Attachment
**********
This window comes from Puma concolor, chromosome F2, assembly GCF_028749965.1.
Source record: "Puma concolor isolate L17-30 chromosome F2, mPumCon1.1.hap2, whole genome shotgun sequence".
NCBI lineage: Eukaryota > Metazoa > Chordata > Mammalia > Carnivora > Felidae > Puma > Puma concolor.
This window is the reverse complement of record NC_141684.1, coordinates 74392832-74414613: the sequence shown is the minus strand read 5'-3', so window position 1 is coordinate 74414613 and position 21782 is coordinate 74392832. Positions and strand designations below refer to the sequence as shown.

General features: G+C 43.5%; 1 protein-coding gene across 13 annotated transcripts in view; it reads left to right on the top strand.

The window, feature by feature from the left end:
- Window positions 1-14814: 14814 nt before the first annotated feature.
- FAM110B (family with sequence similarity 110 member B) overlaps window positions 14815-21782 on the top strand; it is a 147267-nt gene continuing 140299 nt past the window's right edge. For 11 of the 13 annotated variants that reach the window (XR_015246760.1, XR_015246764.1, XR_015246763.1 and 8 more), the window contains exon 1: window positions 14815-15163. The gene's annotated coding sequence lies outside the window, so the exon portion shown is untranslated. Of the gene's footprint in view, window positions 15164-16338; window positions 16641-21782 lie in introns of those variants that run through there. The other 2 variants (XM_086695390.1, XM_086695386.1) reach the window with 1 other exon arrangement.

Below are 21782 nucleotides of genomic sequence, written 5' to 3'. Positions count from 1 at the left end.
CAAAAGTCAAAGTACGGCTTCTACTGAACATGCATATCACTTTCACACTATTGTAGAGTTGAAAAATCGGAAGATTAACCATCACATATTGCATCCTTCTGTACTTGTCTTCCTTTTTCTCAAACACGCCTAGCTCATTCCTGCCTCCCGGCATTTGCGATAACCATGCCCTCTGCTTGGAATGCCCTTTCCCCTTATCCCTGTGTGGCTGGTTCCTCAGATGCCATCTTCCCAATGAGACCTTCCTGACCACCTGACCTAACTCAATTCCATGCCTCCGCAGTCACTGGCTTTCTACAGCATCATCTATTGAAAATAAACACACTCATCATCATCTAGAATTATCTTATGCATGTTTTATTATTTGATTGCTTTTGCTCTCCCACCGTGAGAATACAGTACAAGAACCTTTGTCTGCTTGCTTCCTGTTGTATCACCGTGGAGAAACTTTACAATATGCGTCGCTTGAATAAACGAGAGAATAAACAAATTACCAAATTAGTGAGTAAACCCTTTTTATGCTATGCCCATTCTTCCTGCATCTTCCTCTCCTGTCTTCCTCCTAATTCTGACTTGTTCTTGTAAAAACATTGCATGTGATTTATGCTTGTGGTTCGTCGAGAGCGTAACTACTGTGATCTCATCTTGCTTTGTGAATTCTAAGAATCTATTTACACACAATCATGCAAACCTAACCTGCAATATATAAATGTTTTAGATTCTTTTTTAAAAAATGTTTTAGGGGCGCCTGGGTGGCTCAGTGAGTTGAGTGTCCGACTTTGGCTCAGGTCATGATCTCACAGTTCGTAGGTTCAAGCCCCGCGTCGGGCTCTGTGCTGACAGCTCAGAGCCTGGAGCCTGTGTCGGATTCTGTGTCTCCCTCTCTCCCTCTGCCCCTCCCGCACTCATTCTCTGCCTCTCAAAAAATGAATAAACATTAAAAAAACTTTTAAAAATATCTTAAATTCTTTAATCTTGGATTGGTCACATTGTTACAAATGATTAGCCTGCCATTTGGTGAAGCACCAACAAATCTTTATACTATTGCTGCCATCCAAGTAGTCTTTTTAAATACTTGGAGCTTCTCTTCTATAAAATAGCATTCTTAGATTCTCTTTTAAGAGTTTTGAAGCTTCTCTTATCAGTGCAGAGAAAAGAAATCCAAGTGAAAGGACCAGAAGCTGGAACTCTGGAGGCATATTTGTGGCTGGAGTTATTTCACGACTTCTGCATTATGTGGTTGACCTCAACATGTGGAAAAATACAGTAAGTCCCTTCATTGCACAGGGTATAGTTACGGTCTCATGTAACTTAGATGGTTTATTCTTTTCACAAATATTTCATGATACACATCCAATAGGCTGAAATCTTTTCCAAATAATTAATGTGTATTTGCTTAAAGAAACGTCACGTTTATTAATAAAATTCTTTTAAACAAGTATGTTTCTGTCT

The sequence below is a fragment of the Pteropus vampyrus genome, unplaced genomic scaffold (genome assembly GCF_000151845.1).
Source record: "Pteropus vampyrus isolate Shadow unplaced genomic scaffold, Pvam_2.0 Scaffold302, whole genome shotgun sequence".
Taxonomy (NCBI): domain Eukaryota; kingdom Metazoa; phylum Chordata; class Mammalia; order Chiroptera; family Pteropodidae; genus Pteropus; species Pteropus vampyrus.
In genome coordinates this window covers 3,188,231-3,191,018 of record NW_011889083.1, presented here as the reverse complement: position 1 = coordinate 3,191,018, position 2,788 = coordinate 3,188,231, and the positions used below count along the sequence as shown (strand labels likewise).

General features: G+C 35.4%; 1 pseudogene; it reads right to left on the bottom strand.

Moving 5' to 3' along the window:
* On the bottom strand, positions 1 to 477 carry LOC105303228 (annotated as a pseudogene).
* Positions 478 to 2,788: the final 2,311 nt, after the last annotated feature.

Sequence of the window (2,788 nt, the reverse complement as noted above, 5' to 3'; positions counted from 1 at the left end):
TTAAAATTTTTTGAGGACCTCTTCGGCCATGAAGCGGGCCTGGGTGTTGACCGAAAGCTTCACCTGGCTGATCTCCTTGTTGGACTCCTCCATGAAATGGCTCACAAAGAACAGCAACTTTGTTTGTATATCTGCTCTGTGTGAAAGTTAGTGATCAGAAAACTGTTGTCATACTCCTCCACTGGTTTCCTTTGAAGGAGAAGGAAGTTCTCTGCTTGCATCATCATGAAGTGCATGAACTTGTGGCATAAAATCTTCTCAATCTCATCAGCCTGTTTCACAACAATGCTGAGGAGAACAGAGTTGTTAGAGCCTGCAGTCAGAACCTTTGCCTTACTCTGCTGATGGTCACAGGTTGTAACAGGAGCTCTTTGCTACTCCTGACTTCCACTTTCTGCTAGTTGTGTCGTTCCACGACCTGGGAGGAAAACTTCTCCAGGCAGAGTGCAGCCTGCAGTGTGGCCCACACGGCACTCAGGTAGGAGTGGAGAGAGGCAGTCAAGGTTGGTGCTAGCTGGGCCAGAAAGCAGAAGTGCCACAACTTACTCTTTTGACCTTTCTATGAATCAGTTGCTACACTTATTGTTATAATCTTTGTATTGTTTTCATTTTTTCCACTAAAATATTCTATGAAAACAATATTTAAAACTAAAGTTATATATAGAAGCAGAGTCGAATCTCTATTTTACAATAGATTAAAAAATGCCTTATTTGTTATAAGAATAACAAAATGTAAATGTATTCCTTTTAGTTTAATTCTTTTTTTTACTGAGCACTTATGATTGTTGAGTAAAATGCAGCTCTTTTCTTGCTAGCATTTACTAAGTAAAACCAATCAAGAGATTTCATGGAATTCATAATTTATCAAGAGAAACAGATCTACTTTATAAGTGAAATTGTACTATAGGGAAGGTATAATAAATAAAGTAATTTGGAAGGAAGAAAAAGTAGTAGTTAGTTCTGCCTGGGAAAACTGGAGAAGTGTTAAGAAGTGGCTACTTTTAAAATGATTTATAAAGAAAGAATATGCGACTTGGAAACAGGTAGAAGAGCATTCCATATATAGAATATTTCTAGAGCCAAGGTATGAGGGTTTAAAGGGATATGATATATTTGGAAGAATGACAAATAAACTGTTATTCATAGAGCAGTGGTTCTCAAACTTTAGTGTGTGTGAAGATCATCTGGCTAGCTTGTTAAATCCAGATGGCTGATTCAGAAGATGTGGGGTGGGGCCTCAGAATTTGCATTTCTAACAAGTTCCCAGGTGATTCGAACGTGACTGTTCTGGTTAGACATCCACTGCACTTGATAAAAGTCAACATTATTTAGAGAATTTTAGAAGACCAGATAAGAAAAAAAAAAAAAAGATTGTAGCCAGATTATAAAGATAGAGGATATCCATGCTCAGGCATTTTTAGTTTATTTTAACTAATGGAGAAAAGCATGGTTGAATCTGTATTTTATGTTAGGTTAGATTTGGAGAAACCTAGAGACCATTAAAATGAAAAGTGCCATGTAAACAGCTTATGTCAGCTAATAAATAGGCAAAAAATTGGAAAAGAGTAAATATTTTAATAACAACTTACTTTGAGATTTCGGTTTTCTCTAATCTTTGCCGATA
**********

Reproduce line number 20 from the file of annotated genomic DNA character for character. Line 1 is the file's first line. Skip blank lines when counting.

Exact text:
TTAAAATTTTTTGAGGACCTCTTCGGCCATGAAGCGGGCCTGGGTGTTGACCGAAAGCTTCACCTGGCTGATCTCCTTGTTGGACTCCTCCATGAAATGGCTCACAAAGAACAGCAACTTTGTTTGTATATCTGCTCTGTGTGAAAGTTAGTGATCAGAAAACTGTTGTCATACTCCTCCACTGGTTTCCTTTGAAGGAGAAGGAAGTTCTCTGCTTGCATCATCATGAAGTGCATGAACTTGTGGCATAAAATCTTCTCAATCTCATCAGCCTGTTTCACAACAATGCTGAGGAGAACAGAGTTGTTAGAGCCTGCAGTCAGAACCTTTGCCTTACTCTGCTGATGGTCACAGGTTGTAACAGGAGCTCTTTGCTACTCCTGACTTCCACTTTCTGCTAGTTGTGTCGTTCCACGACCTGGGAGGAAAACTTCTCCAGGCAGAGTGCAGCCTGCAGTGTGGCCCACACGGCACTCAGGTAGGAGTGGAGAGAGGCAGTCAAGGTTGGTGCTAGCTGGGCCAGAAAGCAGAAGTGCCACAACTTACTCTTTTGACCTTTCTATGAATCAGTTGCTACACTTATTGTTATAATCTTTGTATTGTTTTCATTTTTTCCACTAAAATATTCTATGAAAACAATATTTAAAACTAAAGTTATATATAGAAGCAGAGTCGAATCTCTATTTTACAATAGATTAAAAAATGCCTTATTTGTTATAAGAATAACAAAATGTAAATGTATTCCTTTTAGTTTAATTCTTTTTTTTACTGAGCACTTATGATTGTTGAGTAAAATGCAGCTCTTTTCTTGCTAGCATTTACTAAGTAAAACCAATCAAGAGATTTCATGGAATTCATAATTTATCAAGAGAAACAGATCTACTTTATAAGTGAAATTGTACTATAGGGAAGGTATAATAAATAAAGTAATTTGGAAGGAAGAAAAAGTAGTAGTTAGTTCTGCCTGGGAAAACTGGAGAAGTGTTAAGAAGTGGCTACTTTTAAAATGATTTATAAAGAAAGAATATGCGACTTGGAAACAGGTAGAAGAGCATTCCATATATAGAATATTTCTAGAGCCAAGGTATGAGGGTTTAAAGGGATATGATATATTTGGAAGAATGACAAATAAACTGTTATTCATAGAGCAGTGGTTCTCAAACTTTAGTGTGTGTGAAGATCATCTGGCTAGCTTGTTAAATCCAGATGGCTGATTCAGAAGATGTGGGGTGGGGCCTCAGAATTTGCATTTCTAACAAGTTCCCAGGTGATTCGAACGTGACTGTTCTGGTTAGACATCCACTGCACTTGATAAAAGTCAACATTATTTAGAGAATTTTAGAAGACCAGATAAGAAAAAAAAAAAAAAGATTGTAGCCAGATTATAAAGATAGAGGATATCCATGCTCAGGCATTTTTAGTTTATTTTAACTAATGGAGAAAAGCATGGTTGAATCTGTATTTTATGTTAGGTTAGATTTGGAGAAACCTAGAGACCATTAAAATGAAAAGTGCCATGTAAACAGCTTATGTCAGCTAATAAATAGGCAAAAAATTGGAAAAGAGTAAATATTTTAATAACAACTTACTTTGAGATTTCGGTTTTCTCTAATCTTTGCCGATA